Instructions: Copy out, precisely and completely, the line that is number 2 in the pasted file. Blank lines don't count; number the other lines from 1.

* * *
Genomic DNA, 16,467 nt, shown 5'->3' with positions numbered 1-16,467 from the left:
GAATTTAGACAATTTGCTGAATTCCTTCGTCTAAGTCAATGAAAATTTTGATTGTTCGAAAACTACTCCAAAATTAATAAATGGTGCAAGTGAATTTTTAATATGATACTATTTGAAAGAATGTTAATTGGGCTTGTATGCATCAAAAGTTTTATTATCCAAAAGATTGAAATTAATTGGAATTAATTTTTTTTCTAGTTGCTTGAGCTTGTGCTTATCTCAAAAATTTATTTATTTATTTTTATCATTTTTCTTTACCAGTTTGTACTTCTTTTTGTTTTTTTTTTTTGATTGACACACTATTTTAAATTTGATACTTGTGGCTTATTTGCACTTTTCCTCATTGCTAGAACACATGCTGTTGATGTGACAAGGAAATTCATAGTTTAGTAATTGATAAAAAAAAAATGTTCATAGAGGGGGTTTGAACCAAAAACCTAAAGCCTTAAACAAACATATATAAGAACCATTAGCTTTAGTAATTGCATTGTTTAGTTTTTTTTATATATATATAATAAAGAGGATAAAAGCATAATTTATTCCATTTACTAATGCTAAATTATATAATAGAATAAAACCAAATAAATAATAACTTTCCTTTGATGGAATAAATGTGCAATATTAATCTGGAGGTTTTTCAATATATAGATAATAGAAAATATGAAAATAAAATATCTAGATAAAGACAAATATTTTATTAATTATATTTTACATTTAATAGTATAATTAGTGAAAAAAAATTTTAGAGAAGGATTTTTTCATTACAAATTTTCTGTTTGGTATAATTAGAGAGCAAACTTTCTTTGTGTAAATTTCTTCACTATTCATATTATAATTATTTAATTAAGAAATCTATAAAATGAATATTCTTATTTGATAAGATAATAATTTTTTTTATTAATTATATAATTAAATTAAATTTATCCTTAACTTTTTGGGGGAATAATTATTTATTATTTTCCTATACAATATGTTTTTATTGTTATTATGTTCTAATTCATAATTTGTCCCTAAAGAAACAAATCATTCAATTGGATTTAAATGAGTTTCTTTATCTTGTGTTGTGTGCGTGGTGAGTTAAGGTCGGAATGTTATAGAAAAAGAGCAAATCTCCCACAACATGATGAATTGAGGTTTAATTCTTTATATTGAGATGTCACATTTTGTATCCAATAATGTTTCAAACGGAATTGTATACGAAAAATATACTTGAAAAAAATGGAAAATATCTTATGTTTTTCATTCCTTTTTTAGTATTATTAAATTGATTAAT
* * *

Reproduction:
GAATTTAGACAATTTGCTGAATTCCTTCGTCTAAGTCAATGAAAATTTTGATTGTTCGAAAACTACTCCAAAATTAATAAATGGTGCAAGTGAATTTTTAATATGATACTATTTGAAAGAATGTTAATTGGGCTTGTATGCATCAAAAGTTTTATTATCCAAAAGATTGAAATTAATTGGAATTAATTTTTTTTCTAGTTGCTTGAGCTTGTGCTTATCTCAAAAATTTATTTATTTATTTTTATCATTTTTCTTTACCAGTTTGTACTTCTTTTTGTTTTTTTTTTTTGATTGACACACTATTTTAAATTTGATACTTGTGGCTTATTTGCACTTTTCCTCATTGCTAGAACACATGCTGTTGATGTGACAAGGAAATTCATAGTTTAGTAATTGATAAAAAAAAAATGTTCATAGAGGGGGTTTGAACCAAAAACCTAAAGCCTTAAACAAACATATATAAGAACCATTAGCTTTAGTAATTGCATTGTTTAGTTTTTTTTATATATATATAATAAAGAGGATAAAAGCATAATTTATTCCATTTACTAATGCTAAATTATATAATAGAATAAAACCAAATAAATAATAACTTTCCTTTGATGGAATAAATGTGCAATATTAATCTGGAGGTTTTTCAATATATAGATAATAGAAAATATGAAAATAAAATATCTAGATAAAGACAAATATTTTATTAATTATATTTTACATTTAATAGTATAATTAGTGAAAAAAAATTTTAGAGAAGGATTTTTTCATTACAAATTTTCTGTTTGGTATAATTAGAGAGCAAACTTTCTTTGTGTAAATTTCTTCACTATTCATATTATAATTATTTAATTAAGAAATCTATAAAATGAATATTCTTATTTGATAAGATAATAATTTTTTTTATTAATTATATAATTAAATTAAATTTATCCTTAACTTTTTGGGGGAATAATTATTTATTATTTTCCTATACAATATGTTTTTATTGTTATTATGTTCTAATTCATAATTTGTCCCTAAAGAAACAAATCATTCAATTGGATTTAAATGAGTTTCTTTATCTTGTGTTGTGTGCGTGGTGAGTTAAGGTCGGAATGTTATAGAAAAAGAGCAAATCTCCCACAACATGATGAATTGAGGTTTAATTCTTTATATTGAGATGTCACATTTTGTATCCAATAATGTTTCAAACGGAATTGTATACGAAAAATATACTTGAAAAAAATGGAAAATATCTTATGTTTTTCATTCCTTTTTTAGTATTATTAAATTGATTAAT